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This is the output after running for around 10 minutes.

 PSYoungGen      total 7040K, used 0K [0x24060000, 0x247c0000, 0x26790000)
  eden space 6528K, 0% used [0x24060000,0x24060000,0x246c0000)
  from space 512K, 0% used [0x246c0000,0x246c0000,0x24740000)
  to   space 512K, 0% used [0x24740000,0x24740000,0x247c0000)
 ParOldGen       total 48896K, used 43303K [0x06990000, 0x09950000, 0x24060000)
  object space 48896K, 88% used [0x06990000,0x093d9d80,0x09950000)
 PSPermGen       total 12288K, used 3737K [0x02990000, 0x03590000, 0x06990000)
  object space 12288K, 30% used [0x02990000,0x02d366c0,0x03590000)
[GC [PSYoungGen: 0K->0K(7040K)] 43303K->43303K(55936K), 0.0005129 secs] [Times: user=0.00 sys=0.00, real=0.00 secs]
[Full GC (System) [PSYoungGen: 0K->0K(7040K)] [ParOldGen: 43303K->43303K(48896K)] 43303K->43303K(55936K) [PSPermGen: 3737K->3737K(12288K)], 0.1964557 secs] [Times: user=0.36 sys=0.00, real=0.19 secs]

Thanks in advance

share|improve this question
So... what's the problem? – cletus Feb 16 '10 at 7:29
My advice is don’t try to tune GC. JVM will handle it. – Upul Bandara Feb 16 '10 at 7:34
problem is the application runs out of memory after running for a while. I think it has to do with gc. In my unit test if I call gc explicitly I recover the allocated mem but this does not happen when the full app is running. so I wanted to know how to tune gc – Guru Feb 16 '10 at 9:57
Please provide a bit more information, like JVM Version, Hardware, JVM Arguments – phisch Feb 16 '10 at 10:49
Calling GC explicitly shouldn't do anything if you're using a modern GC. If possible, try to get a heap dump too to see what objects are filling the memory. – Esko Feb 17 '10 at 12:13

I'd recommend using something like JConsole (JDK 1.5+) or jVisualVM (JDK1.6). A single output of printgc is not enough to give a good recommendation.

There are usually two issues: You create too many new Objects, the New Generations fills up quickly and thus the gc moves all those objects to the Survivor Space or even Perm Generation. If this is what happens (they get deleted with the next full gc, which takes longer), I'd recommend to increase the Young/New generation. (-XX:NewSize). This allows the Objects to get unreferenced and deleted by a regular gc.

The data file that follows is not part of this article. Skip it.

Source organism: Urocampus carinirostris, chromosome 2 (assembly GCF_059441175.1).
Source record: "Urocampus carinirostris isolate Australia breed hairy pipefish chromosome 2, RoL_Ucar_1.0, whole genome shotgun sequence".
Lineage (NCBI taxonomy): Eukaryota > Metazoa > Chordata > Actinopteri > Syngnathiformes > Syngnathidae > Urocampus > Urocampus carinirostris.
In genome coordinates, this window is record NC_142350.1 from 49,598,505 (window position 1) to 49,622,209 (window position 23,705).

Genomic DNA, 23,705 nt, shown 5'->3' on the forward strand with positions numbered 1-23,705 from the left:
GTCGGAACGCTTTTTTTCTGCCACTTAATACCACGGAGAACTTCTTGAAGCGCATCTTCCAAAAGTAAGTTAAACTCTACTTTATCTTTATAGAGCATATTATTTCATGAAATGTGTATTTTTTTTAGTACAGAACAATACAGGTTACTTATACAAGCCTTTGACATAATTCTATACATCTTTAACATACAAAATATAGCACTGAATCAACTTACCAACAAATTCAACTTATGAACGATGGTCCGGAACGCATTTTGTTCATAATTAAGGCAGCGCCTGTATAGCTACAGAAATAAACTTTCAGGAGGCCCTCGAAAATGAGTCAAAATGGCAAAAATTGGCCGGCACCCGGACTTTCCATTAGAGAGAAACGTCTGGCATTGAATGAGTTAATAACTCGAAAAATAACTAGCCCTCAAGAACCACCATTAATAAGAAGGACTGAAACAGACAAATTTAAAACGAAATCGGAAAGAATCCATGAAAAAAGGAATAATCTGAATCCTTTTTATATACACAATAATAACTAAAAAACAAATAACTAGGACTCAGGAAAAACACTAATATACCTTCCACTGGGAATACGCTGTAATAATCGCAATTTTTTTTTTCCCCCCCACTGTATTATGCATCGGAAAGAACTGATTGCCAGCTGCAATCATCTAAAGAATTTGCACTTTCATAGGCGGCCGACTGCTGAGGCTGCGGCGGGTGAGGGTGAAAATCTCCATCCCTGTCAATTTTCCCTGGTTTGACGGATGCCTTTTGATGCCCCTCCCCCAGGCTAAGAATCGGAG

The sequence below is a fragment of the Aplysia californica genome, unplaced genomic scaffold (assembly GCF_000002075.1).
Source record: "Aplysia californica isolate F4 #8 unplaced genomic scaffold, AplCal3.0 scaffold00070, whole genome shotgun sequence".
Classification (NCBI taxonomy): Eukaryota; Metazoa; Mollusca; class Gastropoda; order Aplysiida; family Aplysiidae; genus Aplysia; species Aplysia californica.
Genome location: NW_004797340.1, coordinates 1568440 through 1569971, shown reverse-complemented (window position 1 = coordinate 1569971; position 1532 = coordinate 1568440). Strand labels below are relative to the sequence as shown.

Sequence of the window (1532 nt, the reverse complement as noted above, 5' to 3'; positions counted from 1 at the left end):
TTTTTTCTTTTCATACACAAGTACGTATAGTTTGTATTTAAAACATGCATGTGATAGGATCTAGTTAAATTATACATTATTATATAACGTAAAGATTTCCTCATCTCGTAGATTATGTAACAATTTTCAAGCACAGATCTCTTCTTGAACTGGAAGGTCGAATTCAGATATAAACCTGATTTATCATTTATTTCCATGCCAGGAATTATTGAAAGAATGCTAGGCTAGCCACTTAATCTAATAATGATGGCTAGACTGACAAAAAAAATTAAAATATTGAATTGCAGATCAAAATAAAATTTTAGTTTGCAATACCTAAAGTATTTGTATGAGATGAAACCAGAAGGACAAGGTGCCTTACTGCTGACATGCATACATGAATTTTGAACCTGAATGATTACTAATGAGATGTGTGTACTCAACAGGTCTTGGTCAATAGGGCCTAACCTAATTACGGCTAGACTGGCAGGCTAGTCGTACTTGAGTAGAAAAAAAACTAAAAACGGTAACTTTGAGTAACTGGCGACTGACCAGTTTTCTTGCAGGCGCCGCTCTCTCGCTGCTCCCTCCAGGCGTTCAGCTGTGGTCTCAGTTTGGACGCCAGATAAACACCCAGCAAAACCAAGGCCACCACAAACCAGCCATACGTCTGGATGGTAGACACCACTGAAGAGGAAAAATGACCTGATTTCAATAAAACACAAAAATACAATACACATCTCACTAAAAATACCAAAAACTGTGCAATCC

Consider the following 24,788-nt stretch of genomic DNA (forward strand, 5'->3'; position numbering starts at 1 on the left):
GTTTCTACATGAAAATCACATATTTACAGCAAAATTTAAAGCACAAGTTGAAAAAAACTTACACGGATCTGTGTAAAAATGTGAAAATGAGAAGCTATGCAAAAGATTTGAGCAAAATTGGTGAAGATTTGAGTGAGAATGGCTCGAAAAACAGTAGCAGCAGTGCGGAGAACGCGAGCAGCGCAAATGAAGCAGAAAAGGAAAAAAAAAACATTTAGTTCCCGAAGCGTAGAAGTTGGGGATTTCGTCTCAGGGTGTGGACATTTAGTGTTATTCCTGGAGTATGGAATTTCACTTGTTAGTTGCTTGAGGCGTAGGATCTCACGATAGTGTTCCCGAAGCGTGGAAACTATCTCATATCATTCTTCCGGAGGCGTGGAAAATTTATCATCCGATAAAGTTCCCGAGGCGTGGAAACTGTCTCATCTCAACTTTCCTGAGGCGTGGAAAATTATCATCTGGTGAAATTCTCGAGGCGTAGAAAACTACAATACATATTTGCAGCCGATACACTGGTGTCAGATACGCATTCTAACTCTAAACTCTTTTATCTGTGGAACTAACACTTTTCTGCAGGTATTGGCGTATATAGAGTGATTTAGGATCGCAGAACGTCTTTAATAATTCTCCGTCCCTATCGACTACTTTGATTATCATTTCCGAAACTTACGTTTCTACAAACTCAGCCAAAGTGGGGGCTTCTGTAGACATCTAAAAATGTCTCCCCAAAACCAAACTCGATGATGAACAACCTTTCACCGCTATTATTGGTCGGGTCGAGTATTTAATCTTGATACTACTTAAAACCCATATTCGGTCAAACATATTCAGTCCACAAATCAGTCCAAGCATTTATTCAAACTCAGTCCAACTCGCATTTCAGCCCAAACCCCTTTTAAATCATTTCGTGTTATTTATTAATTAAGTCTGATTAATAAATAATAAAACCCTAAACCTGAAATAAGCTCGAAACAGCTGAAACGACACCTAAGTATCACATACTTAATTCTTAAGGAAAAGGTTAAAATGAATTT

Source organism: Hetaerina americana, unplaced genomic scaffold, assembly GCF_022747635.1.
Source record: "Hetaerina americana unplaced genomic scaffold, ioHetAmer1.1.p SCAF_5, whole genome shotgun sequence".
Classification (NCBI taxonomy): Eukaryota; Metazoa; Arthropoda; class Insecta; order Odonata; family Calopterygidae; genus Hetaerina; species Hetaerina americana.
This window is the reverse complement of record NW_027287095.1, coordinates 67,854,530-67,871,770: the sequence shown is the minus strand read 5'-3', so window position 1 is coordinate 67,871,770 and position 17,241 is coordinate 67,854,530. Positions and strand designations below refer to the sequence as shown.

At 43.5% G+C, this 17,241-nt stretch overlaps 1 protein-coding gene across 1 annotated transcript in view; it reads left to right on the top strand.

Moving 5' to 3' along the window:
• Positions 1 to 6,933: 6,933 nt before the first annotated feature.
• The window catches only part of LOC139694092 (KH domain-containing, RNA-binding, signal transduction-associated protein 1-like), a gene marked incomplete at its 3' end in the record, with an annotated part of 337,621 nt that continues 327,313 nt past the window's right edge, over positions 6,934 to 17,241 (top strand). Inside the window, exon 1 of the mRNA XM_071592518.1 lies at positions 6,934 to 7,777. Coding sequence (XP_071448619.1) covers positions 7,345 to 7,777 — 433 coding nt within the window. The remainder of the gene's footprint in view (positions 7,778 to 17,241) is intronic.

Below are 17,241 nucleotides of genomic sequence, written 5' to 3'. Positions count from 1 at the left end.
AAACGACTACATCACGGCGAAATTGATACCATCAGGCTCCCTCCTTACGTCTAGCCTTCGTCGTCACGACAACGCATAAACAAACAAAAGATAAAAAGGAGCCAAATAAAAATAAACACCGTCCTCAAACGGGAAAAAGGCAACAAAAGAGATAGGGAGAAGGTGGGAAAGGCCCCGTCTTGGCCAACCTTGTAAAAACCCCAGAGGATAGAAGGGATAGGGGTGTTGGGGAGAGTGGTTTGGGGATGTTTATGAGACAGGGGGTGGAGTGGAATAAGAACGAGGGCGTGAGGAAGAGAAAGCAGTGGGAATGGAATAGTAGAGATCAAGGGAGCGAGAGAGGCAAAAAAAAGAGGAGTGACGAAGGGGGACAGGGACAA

If you do have many long lived objects, I'd check if that is really necessary. This might mean you have to change code.

Keep in mind, that a large heap takes longer to gc compared to a small heap.

share|improve this answer
Thanks for the comment. But in the output I notice that the current Young generation space is not utilized at am not sure how increasing this will help. I will check out the other tools you have mentioned. – Guru Feb 16 '10 at 8:11

If you're running out of memory the problem is not GC, the problem is that you are using too many objects and not releasing them.

The last time I worried about Java's GC was in 1998.

share|improve this answer

Might have to do with too many large objects being created (and not released) from your application? Dont know the Java GC really, but coming from .NET, large objects are placed on a seperate large object heap which is not compacted by the GC. In an application, utilizing a busy allocation pattern, this could lead to fragmentation on the LOB -> which in turn often causes those nasty OutOfMemory (OOM) exceptions. Moreover, LOB collections are always generation 2 collections. This means, they are costly! So, the clean solution would be to implement a pooling. Implement a disposal pattern for your large objects and make sure, they are released to the pool after use. Reuse them for new objects by reclaiming them from the pool. Once again, this does only apply, if you have too many large allocations. So you may clear this out first.

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